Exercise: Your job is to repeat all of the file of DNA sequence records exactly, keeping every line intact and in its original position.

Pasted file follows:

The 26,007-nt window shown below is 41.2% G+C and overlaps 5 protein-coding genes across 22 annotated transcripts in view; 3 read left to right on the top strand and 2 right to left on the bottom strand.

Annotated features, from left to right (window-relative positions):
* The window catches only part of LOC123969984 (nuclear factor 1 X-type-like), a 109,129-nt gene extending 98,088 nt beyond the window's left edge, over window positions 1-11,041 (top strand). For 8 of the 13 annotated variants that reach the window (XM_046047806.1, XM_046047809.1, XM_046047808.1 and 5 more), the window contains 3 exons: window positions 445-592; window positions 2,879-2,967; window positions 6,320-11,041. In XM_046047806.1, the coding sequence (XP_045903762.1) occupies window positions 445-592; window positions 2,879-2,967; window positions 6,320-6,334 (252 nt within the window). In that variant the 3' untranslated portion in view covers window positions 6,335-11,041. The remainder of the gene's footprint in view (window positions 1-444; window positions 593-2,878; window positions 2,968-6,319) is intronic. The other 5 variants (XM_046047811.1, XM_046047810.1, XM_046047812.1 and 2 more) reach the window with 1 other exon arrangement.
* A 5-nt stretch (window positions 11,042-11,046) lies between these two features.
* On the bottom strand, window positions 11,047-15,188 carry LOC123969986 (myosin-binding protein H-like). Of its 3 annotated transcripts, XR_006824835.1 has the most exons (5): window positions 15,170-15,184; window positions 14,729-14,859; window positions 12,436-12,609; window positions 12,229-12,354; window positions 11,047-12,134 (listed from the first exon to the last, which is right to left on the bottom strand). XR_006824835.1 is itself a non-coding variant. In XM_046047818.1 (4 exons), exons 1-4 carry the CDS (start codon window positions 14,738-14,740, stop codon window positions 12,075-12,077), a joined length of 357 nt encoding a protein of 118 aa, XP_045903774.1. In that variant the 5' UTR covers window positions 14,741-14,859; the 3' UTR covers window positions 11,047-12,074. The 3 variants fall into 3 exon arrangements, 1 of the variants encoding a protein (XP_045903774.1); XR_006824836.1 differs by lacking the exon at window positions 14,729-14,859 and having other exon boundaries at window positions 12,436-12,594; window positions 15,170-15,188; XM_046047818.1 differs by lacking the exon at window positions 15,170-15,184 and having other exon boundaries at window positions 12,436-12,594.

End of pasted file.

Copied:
The 26,007-nt window shown below is 41.2% G+C and overlaps 5 protein-coding genes across 22 annotated transcripts in view; 3 read left to right on the top strand and 2 right to left on the bottom strand.

Annotated features, from left to right (window-relative positions):
* The window catches only part of LOC123969984 (nuclear factor 1 X-type-like), a 109,129-nt gene extending 98,088 nt beyond the window's left edge, over window positions 1-11,041 (top strand). For 8 of the 13 annotated variants that reach the window (XM_046047806.1, XM_046047809.1, XM_046047808.1 and 5 more), the window contains 3 exons: window positions 445-592; window positions 2,879-2,967; window positions 6,320-11,041. In XM_046047806.1, the coding sequence (XP_045903762.1) occupies window positions 445-592; window positions 2,879-2,967; window positions 6,320-6,334 (252 nt within the window). In that variant the 3' untranslated portion in view covers window positions 6,335-11,041. The remainder of the gene's footprint in view (window positions 1-444; window positions 593-2,878; window positions 2,968-6,319) is intronic. The other 5 variants (XM_046047811.1, XM_046047810.1, XM_046047812.1 and 2 more) reach the window with 1 other exon arrangement.
* A 5-nt stretch (window positions 11,042-11,046) lies between these two features.
* On the bottom strand, window positions 11,047-15,188 carry LOC123969986 (myosin-binding protein H-like). Of its 3 annotated transcripts, XR_006824835.1 has the most exons (5): window positions 15,170-15,184; window positions 14,729-14,859; window positions 12,436-12,609; window positions 12,229-12,354; window positions 11,047-12,134 (listed from the first exon to the last, which is right to left on the bottom strand). XR_006824835.1 is itself a non-coding variant. In XM_046047818.1 (4 exons), exons 1-4 carry the CDS (start codon window positions 14,738-14,740, stop codon window positions 12,075-12,077), a joined length of 357 nt encoding a protein of 118 aa, XP_045903774.1. In that variant the 5' UTR covers window positions 14,741-14,859; the 3' UTR covers window positions 11,047-12,074. The 3 variants fall into 3 exon arrangements, 1 of the variants encoding a protein (XP_045903774.1); XR_006824836.1 differs by lacking the exon at window positions 14,729-14,859 and having other exon boundaries at window positions 12,436-12,594; window positions 15,170-15,188; XM_046047818.1 differs by lacking the exon at window positions 15,170-15,184 and having other exon boundaries at window positions 12,436-12,594.